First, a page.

What’s the history in a nutshell?
Up until 2001, the Argentine currency was valued at 1:1 to the US dollar. However, in 2001 the Argentine government defaulted on their debts, sending the country into economic collapse. Their currency finally stabilized at a ratio of 15:1 where it sits today.
A lot. In order to spur economic growth in the aftermath of the crisis, the government offered major tax incentives to businesses and universities to increase the exportation of IT development services to countries like the US, who have the technological demand and the funds to purchase it. Their goal was to double their IT engineer graduates by the year 2020 in order to generate enough labor supply to have an economic impact.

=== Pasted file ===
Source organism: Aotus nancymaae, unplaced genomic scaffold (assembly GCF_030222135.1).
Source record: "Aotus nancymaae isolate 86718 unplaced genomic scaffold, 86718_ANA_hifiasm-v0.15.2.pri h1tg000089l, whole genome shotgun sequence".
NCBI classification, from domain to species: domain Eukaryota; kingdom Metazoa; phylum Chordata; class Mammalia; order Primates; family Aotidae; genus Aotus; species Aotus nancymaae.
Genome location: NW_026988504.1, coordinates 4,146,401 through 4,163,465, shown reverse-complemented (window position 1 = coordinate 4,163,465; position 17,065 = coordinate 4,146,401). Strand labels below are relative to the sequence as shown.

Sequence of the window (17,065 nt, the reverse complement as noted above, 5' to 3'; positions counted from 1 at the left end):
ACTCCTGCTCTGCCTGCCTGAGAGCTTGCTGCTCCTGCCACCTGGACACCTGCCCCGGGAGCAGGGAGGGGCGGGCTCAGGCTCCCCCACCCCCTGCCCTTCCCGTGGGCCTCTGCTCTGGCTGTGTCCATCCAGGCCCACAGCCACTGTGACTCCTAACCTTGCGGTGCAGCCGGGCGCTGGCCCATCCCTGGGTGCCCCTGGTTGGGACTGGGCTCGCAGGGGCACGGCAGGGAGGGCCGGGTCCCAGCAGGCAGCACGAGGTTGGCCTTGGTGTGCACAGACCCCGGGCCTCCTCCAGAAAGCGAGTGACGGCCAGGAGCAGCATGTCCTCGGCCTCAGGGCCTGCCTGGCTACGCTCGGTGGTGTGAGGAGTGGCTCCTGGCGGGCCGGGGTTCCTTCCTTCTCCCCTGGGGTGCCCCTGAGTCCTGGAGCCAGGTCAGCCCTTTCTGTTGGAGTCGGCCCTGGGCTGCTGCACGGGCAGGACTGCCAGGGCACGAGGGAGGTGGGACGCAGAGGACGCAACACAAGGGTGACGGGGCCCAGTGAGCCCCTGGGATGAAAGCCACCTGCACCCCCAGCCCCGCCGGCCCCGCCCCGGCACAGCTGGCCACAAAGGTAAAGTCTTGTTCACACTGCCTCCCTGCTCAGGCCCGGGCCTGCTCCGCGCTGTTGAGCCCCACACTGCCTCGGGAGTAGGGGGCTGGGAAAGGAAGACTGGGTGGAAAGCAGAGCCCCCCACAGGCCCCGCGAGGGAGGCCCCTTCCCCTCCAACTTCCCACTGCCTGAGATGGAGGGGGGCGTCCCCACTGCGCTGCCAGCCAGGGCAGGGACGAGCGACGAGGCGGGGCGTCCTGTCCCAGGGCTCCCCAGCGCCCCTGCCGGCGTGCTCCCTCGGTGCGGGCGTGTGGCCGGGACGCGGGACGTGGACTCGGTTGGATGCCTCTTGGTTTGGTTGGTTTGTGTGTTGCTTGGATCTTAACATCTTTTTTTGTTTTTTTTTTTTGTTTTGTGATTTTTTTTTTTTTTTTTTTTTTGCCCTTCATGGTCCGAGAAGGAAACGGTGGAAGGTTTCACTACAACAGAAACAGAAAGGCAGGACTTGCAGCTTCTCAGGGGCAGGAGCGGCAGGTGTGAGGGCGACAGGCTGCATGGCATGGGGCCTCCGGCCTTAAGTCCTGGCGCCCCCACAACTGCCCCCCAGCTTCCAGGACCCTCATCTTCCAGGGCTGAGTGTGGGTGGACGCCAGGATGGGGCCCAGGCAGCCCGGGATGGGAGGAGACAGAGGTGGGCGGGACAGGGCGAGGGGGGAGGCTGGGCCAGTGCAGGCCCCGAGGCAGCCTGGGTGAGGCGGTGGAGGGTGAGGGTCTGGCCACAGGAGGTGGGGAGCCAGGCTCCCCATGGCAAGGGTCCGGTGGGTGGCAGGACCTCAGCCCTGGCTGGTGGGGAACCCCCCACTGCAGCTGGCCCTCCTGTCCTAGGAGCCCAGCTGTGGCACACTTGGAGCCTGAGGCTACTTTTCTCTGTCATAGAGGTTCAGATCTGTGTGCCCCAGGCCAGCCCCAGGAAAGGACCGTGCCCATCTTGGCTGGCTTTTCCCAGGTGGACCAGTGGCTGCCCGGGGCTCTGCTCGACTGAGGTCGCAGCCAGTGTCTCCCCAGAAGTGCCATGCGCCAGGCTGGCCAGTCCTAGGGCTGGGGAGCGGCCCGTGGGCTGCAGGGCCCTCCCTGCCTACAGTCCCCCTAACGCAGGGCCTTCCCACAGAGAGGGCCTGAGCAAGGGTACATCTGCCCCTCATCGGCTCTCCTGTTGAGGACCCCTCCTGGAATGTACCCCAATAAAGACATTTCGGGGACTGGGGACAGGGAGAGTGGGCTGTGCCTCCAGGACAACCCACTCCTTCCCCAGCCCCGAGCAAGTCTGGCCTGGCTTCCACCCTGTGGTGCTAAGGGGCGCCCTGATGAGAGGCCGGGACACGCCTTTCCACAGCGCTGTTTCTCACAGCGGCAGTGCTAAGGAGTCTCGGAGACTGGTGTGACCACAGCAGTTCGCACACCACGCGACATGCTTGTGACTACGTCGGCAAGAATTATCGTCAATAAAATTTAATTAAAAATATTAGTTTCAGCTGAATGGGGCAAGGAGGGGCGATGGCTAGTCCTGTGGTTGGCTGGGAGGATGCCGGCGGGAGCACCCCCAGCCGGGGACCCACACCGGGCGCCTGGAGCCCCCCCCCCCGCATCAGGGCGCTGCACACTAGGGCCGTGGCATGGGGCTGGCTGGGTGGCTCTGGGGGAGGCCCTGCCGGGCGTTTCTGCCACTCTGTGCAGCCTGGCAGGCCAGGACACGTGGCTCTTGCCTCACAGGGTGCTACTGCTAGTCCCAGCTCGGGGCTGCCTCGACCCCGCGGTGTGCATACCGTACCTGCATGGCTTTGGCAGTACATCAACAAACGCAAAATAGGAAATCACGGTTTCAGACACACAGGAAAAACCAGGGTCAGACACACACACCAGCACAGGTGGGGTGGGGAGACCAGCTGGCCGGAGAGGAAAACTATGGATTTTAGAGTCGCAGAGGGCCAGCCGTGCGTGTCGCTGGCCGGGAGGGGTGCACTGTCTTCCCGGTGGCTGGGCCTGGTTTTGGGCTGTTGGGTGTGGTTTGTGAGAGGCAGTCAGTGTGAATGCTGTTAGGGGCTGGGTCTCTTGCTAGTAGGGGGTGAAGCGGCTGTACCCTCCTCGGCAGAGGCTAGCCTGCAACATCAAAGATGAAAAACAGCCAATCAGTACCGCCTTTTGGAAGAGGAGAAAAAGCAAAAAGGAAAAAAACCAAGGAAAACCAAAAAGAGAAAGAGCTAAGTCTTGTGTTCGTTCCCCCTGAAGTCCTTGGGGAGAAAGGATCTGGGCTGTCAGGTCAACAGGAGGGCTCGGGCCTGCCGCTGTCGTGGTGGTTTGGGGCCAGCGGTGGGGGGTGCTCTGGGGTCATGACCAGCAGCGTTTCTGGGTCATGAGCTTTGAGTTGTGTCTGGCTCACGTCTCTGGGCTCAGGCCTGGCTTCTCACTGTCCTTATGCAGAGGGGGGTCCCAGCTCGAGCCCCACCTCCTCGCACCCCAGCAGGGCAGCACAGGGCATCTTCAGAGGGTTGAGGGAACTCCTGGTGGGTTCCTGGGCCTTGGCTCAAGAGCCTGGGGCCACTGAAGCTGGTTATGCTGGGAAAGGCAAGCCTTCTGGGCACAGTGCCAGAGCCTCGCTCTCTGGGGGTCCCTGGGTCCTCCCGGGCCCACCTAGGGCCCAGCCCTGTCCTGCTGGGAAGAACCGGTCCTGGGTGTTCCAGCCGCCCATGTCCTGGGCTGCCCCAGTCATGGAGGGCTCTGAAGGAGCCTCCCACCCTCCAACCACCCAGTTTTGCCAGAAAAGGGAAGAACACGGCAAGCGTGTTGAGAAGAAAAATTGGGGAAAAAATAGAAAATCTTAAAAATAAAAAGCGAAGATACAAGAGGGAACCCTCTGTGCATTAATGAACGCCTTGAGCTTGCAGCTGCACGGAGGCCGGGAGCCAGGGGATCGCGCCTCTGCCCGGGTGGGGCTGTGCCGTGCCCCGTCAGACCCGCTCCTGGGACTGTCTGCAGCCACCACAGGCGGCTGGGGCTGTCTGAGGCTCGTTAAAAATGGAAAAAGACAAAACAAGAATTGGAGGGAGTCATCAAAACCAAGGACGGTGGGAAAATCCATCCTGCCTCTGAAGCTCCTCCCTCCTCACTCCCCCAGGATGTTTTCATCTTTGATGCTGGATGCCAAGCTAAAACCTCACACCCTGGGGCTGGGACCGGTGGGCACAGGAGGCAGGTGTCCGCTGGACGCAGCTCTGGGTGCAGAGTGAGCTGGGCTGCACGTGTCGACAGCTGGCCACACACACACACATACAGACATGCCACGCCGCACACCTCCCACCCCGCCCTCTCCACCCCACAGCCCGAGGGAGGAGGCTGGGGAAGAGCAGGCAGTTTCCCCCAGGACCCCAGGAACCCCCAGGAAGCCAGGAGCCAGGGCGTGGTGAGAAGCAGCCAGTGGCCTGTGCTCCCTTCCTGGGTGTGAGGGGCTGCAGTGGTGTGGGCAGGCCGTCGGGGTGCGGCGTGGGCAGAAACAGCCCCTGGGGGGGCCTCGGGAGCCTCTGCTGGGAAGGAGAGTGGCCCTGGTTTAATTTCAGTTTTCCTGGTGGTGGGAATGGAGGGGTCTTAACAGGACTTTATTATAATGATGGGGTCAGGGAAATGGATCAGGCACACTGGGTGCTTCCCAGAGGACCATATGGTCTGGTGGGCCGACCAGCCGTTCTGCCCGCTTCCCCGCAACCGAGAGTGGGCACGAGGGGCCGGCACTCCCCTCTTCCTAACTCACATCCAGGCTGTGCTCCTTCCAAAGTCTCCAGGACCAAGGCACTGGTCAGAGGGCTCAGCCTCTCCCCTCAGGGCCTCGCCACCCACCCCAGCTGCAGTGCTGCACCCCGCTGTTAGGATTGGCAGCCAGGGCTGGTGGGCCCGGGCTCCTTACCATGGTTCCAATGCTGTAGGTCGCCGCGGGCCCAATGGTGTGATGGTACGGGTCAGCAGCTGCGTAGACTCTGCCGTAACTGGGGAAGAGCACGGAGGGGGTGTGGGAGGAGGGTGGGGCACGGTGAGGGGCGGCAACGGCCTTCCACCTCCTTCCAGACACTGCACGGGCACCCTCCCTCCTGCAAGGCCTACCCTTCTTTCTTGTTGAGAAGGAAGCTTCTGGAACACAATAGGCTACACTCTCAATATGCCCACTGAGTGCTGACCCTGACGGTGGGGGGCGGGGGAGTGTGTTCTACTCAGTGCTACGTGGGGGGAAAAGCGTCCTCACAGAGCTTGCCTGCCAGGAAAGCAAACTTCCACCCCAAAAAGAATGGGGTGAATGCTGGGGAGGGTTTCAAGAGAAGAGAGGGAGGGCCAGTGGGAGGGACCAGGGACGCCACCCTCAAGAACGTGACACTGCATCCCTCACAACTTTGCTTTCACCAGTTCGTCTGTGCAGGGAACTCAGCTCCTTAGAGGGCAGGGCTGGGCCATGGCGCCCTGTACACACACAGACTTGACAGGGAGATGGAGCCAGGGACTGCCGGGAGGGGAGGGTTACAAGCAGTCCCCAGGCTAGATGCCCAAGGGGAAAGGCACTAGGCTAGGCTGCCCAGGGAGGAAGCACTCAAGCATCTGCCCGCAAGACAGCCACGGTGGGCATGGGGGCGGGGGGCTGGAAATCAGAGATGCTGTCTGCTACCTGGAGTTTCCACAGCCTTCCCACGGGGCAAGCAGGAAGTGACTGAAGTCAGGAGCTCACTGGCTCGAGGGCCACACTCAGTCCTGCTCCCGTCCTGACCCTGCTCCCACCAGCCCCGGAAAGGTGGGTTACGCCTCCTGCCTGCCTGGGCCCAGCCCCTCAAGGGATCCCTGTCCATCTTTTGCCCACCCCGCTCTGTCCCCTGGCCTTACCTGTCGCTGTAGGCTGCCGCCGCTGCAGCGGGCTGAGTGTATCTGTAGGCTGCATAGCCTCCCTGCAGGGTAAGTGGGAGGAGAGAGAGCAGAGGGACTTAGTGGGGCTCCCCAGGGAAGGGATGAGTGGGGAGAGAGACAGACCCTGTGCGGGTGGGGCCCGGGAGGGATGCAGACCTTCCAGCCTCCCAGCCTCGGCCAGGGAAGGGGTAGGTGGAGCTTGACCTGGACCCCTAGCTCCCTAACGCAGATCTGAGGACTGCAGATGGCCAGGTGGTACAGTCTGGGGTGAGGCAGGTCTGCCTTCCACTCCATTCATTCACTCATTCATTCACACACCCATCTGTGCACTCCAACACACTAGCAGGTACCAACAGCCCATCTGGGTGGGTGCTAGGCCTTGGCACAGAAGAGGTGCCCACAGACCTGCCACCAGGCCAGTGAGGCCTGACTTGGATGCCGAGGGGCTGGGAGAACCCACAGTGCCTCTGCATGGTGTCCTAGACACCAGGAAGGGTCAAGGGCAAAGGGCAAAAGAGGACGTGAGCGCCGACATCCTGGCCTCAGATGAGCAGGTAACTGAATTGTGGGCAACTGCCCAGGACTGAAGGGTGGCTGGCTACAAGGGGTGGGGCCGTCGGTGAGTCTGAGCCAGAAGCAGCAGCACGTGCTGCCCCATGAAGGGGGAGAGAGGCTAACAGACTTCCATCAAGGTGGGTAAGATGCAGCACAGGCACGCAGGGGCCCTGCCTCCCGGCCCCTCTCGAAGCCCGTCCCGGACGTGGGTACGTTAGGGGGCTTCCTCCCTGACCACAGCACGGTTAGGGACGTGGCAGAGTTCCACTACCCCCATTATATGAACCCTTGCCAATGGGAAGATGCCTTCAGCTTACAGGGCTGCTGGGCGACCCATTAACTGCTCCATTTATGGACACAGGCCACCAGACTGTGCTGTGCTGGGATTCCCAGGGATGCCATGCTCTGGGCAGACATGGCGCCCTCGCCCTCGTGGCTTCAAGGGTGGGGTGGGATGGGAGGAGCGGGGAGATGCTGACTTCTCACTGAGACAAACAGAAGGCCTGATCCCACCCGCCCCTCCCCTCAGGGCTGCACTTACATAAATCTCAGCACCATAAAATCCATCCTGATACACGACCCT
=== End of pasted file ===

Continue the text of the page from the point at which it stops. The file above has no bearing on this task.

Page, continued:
They also began to require English and other foreign languages to be included as a part of the core curriculum and a requirement for graduation from these programs.
This way their labor supply would be fluent in the native languages of the countries that they wished to export to.
Wow. Anything else?
Yes. The cost of living in Argentina, particularly Buenos Aires, is quite high. It is estimated that over 70% of the students have to work while they are studying and, as a result, getting a university degree takes longer (6-10 years). In order to support themselves during these years, many of them go to work for the major IT companies in Argentina, such as Globant, where they receive excellent on-the-job work training and experience. Working full-time while also going to school takes some great compromises that lead to a strong work ethic.
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